Early palliative care interventions did not lead to meaningful improvements in quality of life (QOL) or survival in patients with head and neck cancer enrolled in a prospective study in India.1

The study included 180 patients with squamous cell carcinoma of the head and neck region who were set to receive palliative systemic therapy. They were randomly assigned to receive standard systemic therapy with or without comprehensive early palliative care.

QOL scores and symptom burden assessments at 3 months showed no differences in outcomes between the study arms. The median overall survival was similar between the arms as well.


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These results suggest “there was a limited impact of early palliative care in head and neck cancer in this study,” wrote Vijay Maruti Patil, MBBS, MD, DM, of Homi Bhabha National Institute in India, and co-investigators.

However, the results require mindful interpretation, according to Jessica Bauman, MD, chief of the division of head and neck medical oncology at Fox Chase Cancer Center in Philadelphia, Pennsylvania, who co-authored an editorial that accompanied the study. 2

The study should not lead people to believe that early palliative care doesn’t work in head and neck cancers, Dr Bauman and her co-author wrote. Instead, the results suggest “a one-size-fits-all approach for palliative care interventions” is not appropriate for this patient population.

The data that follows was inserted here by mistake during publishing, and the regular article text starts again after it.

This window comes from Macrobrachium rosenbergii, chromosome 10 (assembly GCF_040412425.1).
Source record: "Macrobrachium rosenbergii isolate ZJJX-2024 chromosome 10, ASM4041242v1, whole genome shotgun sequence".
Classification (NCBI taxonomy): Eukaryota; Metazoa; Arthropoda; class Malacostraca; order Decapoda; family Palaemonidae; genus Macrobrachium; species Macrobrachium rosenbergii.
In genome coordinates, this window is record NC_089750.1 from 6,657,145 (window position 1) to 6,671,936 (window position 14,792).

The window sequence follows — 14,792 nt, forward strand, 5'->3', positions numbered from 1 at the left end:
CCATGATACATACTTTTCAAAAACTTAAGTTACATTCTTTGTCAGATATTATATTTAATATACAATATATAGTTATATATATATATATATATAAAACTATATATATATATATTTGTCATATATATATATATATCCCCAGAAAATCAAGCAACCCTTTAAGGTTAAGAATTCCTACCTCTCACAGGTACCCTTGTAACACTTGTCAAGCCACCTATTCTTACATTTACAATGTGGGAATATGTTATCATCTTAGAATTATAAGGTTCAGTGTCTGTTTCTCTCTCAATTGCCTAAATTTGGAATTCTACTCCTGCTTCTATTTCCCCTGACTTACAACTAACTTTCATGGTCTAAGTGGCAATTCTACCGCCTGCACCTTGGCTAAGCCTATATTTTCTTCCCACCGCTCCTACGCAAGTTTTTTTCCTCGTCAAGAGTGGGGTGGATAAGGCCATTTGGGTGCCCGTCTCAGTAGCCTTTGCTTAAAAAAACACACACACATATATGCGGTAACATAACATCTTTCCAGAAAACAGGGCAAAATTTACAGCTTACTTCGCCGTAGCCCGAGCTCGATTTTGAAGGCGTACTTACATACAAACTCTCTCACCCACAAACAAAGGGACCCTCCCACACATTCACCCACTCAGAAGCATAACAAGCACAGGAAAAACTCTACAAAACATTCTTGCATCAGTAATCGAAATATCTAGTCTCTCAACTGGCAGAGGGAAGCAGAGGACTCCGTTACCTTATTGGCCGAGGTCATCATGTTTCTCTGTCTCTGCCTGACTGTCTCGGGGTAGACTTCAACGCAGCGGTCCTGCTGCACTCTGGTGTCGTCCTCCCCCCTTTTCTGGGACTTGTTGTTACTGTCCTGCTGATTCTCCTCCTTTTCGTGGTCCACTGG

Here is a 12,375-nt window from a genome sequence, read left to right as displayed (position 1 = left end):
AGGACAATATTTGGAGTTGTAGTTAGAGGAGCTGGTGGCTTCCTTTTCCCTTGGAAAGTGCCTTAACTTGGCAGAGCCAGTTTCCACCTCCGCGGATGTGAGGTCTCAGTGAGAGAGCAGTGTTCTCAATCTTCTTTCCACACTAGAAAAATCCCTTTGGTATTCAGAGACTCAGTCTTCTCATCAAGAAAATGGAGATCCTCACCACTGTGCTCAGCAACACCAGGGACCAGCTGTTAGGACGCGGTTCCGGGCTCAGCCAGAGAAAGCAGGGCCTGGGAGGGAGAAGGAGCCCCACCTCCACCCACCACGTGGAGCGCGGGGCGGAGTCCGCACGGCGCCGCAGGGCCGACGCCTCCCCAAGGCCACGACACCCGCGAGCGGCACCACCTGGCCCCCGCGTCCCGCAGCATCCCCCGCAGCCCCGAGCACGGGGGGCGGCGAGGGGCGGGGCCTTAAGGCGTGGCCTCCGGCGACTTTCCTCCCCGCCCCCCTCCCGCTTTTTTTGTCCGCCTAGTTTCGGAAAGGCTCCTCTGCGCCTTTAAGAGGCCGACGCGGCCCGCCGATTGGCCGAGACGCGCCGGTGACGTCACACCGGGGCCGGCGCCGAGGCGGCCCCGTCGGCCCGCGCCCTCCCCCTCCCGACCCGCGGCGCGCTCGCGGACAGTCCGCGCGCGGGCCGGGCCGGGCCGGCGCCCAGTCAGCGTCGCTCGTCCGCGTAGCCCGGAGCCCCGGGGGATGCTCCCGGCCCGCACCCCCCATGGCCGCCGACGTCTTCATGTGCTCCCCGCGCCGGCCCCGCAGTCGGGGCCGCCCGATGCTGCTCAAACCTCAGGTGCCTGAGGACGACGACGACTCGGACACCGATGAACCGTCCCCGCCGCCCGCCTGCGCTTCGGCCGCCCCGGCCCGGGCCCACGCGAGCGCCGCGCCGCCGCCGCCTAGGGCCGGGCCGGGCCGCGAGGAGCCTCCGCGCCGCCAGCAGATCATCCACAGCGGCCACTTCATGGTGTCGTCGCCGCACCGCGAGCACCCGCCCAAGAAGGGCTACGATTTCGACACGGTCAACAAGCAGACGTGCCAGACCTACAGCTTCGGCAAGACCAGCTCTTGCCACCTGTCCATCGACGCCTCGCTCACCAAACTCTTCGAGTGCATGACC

Early Palliative Care May Improve QOL

Several studies have shown improvements in QOL with early palliative care interventions, according to Pallavi Kumar, MD, director of oncology palliative care at Penn Medicine and an assistant professor of clinical medicine in the Perelman School of Medicine at the University of Pennsylvania in Philadelphia.

In the ENABLE II study (ClinicalTrials.gov Identifier: NCT00253383), a nurse-led, palliative-care–focused intervention in patients with advanced cancers led to improvements in QOL and mood.3 However, as Dr Kumar noted, this improvement occurred in the months before death and not at 12 weeks, which was the primary endpoint.

In a seminal study published by Jennifer Temel et al, early integrated palliative care also improved QOL and mood among patients with advanced lung cancer at 12 weeks.4

However, much of the available data “point to 12 weeks being too early in the course of disease and that perhaps longer follow-up is required to accurately assess the impact of early palliative care,” Dr Kumar said.

Dr Bauman pointed out that neither of these studies included patients with head and neck cancers.

This article originally appeared on Cancer Therapy Advisor